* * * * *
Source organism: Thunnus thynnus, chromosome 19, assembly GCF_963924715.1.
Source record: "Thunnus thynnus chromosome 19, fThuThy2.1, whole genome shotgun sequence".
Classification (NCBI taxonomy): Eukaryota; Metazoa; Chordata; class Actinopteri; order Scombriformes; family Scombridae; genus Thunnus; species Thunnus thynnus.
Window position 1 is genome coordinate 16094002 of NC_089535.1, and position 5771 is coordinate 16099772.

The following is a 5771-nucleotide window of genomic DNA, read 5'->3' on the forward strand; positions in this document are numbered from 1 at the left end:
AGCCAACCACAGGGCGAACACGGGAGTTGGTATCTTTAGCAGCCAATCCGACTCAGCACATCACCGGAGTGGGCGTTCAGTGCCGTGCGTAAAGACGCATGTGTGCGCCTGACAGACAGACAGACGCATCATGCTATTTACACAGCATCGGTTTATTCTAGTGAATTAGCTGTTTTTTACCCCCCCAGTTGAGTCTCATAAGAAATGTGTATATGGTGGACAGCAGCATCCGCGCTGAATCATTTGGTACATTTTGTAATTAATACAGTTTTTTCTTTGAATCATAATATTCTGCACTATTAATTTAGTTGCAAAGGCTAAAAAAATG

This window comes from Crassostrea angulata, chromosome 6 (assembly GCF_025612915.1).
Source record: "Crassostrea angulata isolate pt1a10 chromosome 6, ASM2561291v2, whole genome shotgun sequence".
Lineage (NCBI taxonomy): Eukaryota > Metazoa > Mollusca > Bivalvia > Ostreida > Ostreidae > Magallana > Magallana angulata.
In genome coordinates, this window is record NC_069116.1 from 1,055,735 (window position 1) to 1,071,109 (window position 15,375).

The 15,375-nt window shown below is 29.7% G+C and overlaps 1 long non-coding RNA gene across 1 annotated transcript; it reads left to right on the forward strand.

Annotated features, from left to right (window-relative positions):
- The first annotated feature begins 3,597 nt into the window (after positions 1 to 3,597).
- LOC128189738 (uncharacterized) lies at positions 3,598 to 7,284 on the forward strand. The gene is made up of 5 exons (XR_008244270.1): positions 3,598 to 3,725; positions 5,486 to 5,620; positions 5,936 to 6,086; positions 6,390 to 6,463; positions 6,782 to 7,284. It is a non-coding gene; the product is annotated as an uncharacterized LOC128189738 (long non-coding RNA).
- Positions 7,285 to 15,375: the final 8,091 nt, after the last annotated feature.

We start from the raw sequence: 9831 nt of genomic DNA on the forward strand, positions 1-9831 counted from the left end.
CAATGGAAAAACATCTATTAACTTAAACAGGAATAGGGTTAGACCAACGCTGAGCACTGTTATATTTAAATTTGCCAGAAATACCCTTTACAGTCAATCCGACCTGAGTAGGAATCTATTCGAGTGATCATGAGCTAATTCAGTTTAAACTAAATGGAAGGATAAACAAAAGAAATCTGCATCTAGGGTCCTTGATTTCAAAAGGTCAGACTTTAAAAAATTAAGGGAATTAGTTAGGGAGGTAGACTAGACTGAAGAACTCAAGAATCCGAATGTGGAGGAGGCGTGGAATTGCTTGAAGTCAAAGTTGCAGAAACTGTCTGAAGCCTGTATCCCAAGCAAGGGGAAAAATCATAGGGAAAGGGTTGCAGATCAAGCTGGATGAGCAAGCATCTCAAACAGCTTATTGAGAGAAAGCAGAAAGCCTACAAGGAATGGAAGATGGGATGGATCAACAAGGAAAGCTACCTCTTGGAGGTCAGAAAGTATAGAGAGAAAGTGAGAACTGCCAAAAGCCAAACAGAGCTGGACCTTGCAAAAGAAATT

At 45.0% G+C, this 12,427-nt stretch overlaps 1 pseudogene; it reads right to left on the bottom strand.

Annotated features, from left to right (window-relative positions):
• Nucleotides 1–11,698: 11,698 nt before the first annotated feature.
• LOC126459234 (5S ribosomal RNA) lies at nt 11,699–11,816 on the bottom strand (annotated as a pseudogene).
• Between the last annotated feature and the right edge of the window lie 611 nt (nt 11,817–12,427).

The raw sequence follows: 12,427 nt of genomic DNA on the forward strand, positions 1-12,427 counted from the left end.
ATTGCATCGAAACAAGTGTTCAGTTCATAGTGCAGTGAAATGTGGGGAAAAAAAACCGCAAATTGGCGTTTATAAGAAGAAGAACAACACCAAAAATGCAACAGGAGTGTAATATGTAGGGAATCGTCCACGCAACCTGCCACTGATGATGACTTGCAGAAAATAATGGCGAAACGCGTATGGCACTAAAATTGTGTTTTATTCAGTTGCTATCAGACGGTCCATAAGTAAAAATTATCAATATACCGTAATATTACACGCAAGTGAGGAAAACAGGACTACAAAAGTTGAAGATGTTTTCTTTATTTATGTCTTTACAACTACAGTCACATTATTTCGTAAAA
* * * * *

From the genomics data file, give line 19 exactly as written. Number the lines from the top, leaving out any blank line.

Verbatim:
Annotated features, from left to right (window-relative positions):